In plaintiffs' original complaint, the allegations regarding meal breaks (with slight variations) are as follows:
"42. ORS 653.261 provides for minimum employment conditions to be established by the Commissioner of the Oregon Bureau of Labor and Industries. OAR 839-020-0050 requires that employees receive an uninterrupted meal period of not less than thirty (30) minutes for each shift worked of six hours or greater.
"43. Defendant failed to provide Plaintiffs and all other similarly situated class members an uninterrupted meal period * * * in violation of ORS 653.261 and OAR 839-020-0050 and failed to pay Plaintiffs and similarly situated class members for those meal periods not provided.
"44. As a result of Defendant's failure to provide uninterrupted meal periods as required, Plaintiffs and similarly affected class members are due wages for those meal periods which defendant failed to provide* * *."
Plaintiffs' complaint, liberally construed, ORCP 12 A, alleges that defendants did not provide them meal breaks and did not pay them for the time that they would have spent on those breaks--that, in other words, defendants worked (for example) eight straight hours but did not receive wages for eight and one-half hours. Under ORS 653.055, that allegation would state a claim only if plaintiffs were "entitled under ORS 653.010 to 653.261" to wages for meal breaks. Neither those statutes nor the rules promulgated to implement them state that an employee is entitled to wages for meal breaks; OAR 839-020-0050(1)(a) requires meal breaks but not paid meal breaks. Therefore, the court did not err in dismissing plaintiffs' claims based on entitlement to wages for unreceived meal breaks.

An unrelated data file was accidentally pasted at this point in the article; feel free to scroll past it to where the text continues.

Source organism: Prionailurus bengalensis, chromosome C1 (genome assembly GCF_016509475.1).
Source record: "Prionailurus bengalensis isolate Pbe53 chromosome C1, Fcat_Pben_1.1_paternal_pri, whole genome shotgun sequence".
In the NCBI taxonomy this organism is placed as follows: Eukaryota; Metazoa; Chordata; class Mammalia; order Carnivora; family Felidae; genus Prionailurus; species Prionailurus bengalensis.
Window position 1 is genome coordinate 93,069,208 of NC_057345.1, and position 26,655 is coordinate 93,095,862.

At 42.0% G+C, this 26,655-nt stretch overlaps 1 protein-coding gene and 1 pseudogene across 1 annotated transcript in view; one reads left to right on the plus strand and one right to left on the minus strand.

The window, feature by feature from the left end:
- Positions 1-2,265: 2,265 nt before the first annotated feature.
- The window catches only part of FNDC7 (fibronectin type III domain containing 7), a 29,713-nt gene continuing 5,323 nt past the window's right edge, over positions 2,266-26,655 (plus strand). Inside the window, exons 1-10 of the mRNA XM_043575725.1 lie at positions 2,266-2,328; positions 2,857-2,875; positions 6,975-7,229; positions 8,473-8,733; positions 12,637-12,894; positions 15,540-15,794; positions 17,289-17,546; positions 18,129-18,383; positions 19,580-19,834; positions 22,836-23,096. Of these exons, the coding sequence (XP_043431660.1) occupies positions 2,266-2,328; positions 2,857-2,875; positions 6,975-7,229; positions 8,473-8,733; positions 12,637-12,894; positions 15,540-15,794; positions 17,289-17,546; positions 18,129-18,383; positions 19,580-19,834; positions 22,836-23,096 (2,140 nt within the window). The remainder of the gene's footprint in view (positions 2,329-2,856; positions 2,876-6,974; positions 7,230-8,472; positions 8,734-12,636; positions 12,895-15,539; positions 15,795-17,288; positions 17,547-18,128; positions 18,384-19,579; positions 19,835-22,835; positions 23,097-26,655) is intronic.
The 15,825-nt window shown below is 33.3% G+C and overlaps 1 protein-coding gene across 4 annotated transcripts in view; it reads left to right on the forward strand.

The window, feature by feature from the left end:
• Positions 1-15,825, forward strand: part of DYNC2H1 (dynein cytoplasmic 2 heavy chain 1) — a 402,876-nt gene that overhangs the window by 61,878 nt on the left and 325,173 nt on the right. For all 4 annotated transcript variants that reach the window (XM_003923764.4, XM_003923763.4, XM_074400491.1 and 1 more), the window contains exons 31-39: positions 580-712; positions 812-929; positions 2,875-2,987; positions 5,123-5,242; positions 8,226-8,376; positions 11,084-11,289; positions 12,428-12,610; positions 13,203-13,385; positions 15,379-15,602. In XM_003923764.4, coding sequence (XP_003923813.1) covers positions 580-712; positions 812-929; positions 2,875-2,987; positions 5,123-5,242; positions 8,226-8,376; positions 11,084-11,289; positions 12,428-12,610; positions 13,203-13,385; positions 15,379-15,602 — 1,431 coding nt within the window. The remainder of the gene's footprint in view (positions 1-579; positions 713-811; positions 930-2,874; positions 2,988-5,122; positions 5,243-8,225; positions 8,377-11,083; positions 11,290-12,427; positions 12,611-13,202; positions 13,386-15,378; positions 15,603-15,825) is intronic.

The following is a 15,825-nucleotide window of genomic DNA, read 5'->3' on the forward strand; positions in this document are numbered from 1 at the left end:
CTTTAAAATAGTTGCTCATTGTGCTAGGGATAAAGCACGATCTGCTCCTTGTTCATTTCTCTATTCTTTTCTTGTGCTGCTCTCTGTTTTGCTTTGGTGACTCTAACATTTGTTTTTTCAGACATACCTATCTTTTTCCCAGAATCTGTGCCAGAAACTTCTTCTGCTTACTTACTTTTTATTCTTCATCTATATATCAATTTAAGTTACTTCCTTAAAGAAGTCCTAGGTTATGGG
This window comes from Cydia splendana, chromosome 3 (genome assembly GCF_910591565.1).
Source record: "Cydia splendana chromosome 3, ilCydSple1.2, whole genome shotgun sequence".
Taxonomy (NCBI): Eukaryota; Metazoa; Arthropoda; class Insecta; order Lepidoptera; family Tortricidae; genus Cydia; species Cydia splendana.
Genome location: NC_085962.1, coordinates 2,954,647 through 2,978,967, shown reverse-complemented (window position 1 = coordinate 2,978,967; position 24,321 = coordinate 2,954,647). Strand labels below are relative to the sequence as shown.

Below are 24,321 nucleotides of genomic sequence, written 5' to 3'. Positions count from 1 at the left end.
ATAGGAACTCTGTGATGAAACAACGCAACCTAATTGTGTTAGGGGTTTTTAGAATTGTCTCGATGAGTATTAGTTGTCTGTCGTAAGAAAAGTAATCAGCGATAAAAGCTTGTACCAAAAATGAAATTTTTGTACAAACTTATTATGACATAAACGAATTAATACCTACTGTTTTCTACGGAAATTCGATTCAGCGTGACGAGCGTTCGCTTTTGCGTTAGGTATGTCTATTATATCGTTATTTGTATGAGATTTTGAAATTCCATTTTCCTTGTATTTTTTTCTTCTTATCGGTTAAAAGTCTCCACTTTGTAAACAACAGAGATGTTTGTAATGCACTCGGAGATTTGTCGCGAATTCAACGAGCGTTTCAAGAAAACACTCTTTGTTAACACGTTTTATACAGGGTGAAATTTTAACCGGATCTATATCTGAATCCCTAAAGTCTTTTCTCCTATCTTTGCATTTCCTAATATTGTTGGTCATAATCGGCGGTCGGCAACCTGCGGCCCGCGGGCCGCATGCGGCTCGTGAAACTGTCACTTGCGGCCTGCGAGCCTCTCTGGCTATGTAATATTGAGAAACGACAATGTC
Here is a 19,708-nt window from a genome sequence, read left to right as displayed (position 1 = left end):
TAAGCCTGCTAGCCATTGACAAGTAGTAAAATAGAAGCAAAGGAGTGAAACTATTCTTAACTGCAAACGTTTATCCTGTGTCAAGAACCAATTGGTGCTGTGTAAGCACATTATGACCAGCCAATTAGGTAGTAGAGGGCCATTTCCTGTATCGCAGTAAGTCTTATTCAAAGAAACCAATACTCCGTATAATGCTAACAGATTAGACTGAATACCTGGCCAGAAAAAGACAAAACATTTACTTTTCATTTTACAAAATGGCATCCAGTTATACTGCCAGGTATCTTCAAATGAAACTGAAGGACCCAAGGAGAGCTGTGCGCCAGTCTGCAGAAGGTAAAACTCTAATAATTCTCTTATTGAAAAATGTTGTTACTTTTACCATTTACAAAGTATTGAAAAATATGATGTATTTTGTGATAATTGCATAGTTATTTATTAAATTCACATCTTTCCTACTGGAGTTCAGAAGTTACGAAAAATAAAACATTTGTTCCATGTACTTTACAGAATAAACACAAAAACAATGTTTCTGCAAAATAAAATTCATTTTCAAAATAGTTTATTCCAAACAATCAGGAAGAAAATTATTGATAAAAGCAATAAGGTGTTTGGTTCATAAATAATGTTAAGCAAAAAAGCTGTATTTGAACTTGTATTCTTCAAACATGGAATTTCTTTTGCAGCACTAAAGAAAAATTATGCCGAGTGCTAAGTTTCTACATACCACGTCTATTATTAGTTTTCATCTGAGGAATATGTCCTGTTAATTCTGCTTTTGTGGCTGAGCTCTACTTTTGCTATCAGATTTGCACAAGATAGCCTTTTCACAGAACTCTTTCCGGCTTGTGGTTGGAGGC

Plaintiffs' claims based on unpaid rest breaks present a different picture. The relevant allegations are as follows:
"34. ORS 653.261 provides for minimum employment conditions to be established by the Commissioner of the Oregon Bureau of Labor and Industries. Defendants were required [to] provide its employees with a paid rest period of not less than ten (10) minutes for each period of four hours in which the employee worked, or worked the major part of the four hour period. OAR 839-020-0050.
"35. Defendants failed to provide Plaintiffs and all other similarly situated employees * * * uninterrupted rest periods of not less than 10 minutes when and as required, in violation of ORS 653.261 and OAR 839-020-0050, and failed to pay Plaintiffs and similarly situated class members for those breaks not provided.
"36. As a result of Defendants' failure to provide uninterrupted rest periods as required, Plaintiffs and similarly affected class members are due wages for those rest periods which defendants failed to provide * * *."
(Emphasis added.) Plaintiffs alleged that defendant did not provide them rest breaks and did not pay them for the time that they would have spent on those breaks--that, in other words, they worked for four hours and received four hours of wages. But OAR 839-020-0050(1)(b) entitles them to receive four hours of wages for three hours and fifty minutes of work:
"'Appropriate rest period' means: A period of rest of not less than ten minutes for every segment of four hours or major part thereof worked in one work period without deduction from the employee's pay."